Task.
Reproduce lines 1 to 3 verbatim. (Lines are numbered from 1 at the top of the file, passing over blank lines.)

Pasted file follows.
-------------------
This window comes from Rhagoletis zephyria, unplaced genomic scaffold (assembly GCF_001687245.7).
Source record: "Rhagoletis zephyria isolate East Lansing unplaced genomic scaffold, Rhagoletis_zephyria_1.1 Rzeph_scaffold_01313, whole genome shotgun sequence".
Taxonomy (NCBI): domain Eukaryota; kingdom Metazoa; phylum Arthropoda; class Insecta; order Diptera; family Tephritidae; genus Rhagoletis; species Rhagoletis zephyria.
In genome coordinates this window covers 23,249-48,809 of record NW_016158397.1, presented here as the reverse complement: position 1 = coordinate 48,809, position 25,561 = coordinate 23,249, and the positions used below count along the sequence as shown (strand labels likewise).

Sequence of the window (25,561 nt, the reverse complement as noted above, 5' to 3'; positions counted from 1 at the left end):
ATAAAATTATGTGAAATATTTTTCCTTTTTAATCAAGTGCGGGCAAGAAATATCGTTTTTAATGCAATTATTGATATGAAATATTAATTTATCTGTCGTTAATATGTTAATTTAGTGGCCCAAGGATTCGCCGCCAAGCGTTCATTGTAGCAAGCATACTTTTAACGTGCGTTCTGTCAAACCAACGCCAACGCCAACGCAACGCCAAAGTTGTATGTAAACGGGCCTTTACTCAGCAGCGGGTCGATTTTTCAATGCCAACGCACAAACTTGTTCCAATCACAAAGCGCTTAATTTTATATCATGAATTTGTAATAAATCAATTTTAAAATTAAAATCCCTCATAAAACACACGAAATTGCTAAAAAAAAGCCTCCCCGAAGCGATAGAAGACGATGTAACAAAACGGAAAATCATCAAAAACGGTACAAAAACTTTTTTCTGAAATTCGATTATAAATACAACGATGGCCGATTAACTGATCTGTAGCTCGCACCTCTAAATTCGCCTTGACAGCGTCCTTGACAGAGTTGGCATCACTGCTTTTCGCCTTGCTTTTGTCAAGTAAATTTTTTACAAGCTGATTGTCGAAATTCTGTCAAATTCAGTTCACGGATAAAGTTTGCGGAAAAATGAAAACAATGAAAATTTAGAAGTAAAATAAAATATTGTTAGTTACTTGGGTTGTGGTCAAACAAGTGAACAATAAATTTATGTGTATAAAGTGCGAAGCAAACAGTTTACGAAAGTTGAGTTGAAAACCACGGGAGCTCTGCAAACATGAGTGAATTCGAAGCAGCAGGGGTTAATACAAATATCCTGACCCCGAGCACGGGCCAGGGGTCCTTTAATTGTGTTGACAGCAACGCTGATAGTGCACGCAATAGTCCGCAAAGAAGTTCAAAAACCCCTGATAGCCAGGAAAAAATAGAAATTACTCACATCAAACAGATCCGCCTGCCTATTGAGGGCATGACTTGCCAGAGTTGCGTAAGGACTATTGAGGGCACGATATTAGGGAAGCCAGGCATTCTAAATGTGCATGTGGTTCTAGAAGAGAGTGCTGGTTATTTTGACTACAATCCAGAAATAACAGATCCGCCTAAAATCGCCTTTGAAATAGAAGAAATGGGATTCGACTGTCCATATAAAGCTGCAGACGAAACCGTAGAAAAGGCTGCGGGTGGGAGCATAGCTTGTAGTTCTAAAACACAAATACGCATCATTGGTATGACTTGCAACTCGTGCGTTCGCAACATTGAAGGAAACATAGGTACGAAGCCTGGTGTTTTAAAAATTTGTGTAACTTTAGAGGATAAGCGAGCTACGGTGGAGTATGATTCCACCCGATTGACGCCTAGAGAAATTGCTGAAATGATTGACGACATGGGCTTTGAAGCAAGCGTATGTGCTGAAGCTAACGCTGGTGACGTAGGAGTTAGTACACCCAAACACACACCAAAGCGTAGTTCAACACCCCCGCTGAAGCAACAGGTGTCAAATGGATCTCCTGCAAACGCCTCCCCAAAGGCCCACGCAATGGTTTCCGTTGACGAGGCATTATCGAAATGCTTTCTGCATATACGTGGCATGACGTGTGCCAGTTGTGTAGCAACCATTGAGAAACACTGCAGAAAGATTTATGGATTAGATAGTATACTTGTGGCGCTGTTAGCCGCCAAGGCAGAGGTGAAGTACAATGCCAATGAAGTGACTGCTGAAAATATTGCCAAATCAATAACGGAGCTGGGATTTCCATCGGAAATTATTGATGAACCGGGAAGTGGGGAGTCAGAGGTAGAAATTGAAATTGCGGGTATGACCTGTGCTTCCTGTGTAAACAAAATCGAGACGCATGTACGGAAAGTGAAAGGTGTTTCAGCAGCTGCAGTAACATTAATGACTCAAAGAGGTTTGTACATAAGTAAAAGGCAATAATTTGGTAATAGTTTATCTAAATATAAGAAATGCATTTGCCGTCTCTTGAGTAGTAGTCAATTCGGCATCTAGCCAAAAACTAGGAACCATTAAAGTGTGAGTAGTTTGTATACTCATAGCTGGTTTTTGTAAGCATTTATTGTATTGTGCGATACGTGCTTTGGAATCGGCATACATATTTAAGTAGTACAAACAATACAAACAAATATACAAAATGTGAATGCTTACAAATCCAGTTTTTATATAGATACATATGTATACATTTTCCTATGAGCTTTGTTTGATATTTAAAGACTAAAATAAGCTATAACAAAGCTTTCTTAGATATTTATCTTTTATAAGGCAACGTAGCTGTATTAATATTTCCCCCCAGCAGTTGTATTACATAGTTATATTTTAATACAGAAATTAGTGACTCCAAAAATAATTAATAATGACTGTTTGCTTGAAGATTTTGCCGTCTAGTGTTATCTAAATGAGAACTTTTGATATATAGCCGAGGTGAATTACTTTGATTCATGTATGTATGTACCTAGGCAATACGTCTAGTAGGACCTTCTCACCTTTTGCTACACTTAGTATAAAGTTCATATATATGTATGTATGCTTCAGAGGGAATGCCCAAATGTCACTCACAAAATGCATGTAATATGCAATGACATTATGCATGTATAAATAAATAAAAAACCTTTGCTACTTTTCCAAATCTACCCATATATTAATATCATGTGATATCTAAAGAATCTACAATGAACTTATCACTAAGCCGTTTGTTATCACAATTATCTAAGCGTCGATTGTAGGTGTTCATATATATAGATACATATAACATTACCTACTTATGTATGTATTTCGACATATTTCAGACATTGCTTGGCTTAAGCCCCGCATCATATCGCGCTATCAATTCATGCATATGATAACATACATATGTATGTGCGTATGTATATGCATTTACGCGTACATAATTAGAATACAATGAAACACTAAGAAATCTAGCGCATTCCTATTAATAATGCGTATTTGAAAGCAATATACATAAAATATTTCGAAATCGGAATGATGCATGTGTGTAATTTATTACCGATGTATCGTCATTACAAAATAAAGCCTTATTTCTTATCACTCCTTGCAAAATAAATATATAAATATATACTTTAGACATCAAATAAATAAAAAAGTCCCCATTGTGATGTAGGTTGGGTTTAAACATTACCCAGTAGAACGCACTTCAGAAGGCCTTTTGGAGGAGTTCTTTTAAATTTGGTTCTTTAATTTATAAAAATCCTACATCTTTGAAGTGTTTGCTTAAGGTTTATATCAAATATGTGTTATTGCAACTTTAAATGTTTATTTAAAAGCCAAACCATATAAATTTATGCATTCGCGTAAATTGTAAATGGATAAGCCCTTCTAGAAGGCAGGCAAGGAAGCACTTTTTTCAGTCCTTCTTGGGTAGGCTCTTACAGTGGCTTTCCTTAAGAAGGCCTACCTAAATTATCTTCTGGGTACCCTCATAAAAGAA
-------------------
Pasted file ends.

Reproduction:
This window comes from Rhagoletis zephyria, unplaced genomic scaffold (assembly GCF_001687245.7).
Source record: "Rhagoletis zephyria isolate East Lansing unplaced genomic scaffold, Rhagoletis_zephyria_1.1 Rzeph_scaffold_01313, whole genome shotgun sequence".
Taxonomy (NCBI): domain Eukaryota; kingdom Metazoa; phylum Arthropoda; class Insecta; order Diptera; family Tephritidae; genus Rhagoletis; species Rhagoletis zephyria.